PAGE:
Contrasting the Style of Labor Unions in the United States and other Countries
Since their inception in the 1860s in the wake of industrialization, Labor unions have continued to be in existence. The key objective of labor unions is to organize workers into professional organizations through which they can achieve collective bargains against their employers concerning work conditions and wages. While doing this, labor unions ensure that mutual benefit is maintained. Due to differences in labor laws and the economic system types, labor unions operate differently across different countries. This explains the differences that exist between labor unions in the US and in other countries.
In the operation of labor unions, the US labor organizations engage in detailed bargains for wages in contracts for the normally set wage limits for workers. In other countries such as Scandinavia, the labor organizations engage the union of employers at the national level. They also engage the government and employer federations with the objective of aligning the wage demands to the national economic policies (Blanchflower & Freeman, 2012). On the other hand, the labor organizations in Australia present their arguments for arbitration before a tribunal.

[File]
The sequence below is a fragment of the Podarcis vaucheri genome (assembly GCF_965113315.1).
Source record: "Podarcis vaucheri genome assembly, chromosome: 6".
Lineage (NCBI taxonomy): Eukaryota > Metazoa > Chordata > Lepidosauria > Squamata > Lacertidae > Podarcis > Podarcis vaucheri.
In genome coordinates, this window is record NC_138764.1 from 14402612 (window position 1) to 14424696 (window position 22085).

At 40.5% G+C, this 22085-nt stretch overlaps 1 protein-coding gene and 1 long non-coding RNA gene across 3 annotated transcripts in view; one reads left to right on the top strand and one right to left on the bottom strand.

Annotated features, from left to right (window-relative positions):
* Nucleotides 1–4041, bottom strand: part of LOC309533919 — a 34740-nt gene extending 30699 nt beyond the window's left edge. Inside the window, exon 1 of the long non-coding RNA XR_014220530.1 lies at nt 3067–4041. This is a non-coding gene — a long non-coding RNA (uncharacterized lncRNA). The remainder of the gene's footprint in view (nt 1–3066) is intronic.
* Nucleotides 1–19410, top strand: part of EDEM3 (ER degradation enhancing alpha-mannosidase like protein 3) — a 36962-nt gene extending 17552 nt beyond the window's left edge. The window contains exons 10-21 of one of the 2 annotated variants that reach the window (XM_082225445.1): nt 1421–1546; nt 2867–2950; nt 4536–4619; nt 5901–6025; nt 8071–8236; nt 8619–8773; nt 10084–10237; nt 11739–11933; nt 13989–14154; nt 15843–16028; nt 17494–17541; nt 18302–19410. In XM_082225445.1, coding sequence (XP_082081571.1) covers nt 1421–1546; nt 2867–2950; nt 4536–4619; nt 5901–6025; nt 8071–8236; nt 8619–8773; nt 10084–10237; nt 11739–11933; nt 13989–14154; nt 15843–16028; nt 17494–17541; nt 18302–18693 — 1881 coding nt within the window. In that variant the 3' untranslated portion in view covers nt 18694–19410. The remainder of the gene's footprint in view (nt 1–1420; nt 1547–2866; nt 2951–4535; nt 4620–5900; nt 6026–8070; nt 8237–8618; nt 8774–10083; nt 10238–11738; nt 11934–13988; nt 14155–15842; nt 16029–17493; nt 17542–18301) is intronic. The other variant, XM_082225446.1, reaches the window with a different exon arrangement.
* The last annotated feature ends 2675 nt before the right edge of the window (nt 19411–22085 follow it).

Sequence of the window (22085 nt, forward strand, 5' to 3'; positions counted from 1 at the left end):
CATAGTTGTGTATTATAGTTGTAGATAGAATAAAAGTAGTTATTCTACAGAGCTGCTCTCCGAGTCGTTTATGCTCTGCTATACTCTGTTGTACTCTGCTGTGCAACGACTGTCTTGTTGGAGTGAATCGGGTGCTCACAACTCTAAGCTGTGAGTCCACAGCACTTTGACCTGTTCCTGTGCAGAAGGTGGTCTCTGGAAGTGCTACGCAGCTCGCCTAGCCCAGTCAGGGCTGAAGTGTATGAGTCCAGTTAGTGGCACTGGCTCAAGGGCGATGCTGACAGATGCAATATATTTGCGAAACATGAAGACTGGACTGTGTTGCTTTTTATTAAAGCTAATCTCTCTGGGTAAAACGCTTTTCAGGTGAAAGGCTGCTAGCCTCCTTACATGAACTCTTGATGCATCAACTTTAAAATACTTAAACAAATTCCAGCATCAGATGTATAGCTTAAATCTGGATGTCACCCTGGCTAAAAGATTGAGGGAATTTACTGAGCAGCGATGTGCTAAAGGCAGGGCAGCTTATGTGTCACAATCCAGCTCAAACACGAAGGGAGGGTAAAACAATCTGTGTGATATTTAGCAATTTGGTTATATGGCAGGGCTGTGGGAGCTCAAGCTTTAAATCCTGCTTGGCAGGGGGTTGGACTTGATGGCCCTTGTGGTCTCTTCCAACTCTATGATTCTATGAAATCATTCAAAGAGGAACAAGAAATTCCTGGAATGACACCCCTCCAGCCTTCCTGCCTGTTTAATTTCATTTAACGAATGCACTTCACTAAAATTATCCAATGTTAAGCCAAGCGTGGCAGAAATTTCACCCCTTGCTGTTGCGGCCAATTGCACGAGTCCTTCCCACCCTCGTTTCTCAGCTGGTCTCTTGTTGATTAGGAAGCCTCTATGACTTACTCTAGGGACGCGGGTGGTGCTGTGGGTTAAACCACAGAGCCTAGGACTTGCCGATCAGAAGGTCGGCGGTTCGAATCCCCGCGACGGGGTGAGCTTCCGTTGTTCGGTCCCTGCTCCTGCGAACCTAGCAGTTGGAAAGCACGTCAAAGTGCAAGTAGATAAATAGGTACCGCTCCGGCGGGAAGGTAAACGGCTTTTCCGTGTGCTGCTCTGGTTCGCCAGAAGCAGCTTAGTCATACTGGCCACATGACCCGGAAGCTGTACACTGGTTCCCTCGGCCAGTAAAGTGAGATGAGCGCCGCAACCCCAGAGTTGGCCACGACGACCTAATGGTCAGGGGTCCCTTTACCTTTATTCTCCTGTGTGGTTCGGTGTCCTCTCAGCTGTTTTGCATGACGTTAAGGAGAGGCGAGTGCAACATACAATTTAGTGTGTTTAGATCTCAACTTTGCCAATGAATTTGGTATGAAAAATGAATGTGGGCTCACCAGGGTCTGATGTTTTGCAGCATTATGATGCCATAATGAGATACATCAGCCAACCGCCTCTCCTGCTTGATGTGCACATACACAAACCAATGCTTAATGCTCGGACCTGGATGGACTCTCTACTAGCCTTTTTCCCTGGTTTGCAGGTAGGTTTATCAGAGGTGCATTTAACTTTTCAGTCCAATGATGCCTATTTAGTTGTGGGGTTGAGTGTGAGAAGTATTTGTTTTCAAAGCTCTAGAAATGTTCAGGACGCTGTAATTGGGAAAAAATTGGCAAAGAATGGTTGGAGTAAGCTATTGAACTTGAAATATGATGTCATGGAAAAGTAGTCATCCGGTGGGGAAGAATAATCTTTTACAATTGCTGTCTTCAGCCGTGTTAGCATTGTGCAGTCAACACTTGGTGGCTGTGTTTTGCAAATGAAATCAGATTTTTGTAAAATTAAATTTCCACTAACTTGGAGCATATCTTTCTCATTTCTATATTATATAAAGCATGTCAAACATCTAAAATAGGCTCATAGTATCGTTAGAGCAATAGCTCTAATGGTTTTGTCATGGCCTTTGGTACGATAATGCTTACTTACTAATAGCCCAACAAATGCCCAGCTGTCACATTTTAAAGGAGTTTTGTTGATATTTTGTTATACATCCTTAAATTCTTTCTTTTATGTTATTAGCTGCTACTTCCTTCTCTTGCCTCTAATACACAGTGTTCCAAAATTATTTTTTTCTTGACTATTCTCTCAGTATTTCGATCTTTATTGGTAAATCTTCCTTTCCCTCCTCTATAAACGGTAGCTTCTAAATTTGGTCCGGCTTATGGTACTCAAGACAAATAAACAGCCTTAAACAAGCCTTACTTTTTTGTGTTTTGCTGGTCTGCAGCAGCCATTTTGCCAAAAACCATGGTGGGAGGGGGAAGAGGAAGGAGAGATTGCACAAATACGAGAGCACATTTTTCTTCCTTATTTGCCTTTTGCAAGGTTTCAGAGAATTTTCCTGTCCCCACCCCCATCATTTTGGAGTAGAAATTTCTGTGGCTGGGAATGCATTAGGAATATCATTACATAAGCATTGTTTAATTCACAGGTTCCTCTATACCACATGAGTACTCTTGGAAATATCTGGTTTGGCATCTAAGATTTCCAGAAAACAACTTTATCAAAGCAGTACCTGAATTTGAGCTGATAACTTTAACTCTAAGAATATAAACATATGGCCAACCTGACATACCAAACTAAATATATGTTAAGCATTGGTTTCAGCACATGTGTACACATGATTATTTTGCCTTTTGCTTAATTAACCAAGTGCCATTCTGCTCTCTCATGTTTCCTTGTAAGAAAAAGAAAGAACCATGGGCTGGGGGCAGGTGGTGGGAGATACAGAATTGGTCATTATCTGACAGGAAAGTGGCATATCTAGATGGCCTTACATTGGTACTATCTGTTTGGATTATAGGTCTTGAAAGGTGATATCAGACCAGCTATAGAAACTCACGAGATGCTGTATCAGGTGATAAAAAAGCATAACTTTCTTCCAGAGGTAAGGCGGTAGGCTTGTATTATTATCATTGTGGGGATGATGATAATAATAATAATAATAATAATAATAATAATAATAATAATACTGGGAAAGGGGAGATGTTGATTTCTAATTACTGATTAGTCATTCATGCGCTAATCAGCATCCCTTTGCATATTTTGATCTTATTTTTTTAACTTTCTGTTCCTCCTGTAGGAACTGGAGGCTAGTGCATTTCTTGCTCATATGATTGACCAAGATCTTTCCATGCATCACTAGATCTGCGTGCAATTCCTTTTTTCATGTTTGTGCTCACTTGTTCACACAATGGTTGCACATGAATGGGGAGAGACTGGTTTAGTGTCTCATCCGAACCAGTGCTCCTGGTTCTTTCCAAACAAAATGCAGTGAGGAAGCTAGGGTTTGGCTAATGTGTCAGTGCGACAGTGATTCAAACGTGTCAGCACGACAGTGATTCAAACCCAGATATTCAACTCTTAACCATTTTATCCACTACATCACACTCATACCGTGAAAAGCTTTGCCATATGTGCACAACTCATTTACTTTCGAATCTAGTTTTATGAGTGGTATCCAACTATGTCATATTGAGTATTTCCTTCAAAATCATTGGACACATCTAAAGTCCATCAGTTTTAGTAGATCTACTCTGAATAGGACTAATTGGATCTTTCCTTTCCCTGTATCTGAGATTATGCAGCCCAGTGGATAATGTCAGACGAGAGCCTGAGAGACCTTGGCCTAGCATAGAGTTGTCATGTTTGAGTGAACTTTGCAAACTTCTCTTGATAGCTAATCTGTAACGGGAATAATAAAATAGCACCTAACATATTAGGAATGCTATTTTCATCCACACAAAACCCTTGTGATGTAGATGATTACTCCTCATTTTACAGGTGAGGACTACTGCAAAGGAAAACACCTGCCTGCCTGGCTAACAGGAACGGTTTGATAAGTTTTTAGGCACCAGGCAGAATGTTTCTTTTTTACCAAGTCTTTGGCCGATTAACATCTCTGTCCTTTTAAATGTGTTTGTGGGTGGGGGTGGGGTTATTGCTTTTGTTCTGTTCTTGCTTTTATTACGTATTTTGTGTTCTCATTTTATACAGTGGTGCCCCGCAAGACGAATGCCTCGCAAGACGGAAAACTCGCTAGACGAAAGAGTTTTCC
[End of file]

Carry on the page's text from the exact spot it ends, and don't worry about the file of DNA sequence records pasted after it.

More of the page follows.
In other countries such as Germany, the negotiations by labor unions are normally industry specific. This means that the recommendations and agreements made can be extended to non-union workers within the same industries. From a consideration of the labor unions in the US, it is clear that the labor unison are specific group oriented on labor markets and not across all the groups in the country. In comparison to the Scandinavian countries, it can be said that the labor unions of the US have a decentralized operation pattern. Although this gives lower bargaining power for the unions, the impacts are unfelt due to the lower unionization levels in the country (Holley et al., 2012).
Blanchflower, D. G., Freeman, R. B. (1992). Unionism in the United States and other advanced OECD countries. Industrial Relations, 31(1), 56-79.
Holley, W. H., Jennings, K. M., & Wolters, R. S. (2012). The labor relations process. Mason, OH: South-Western Cengage Learning.
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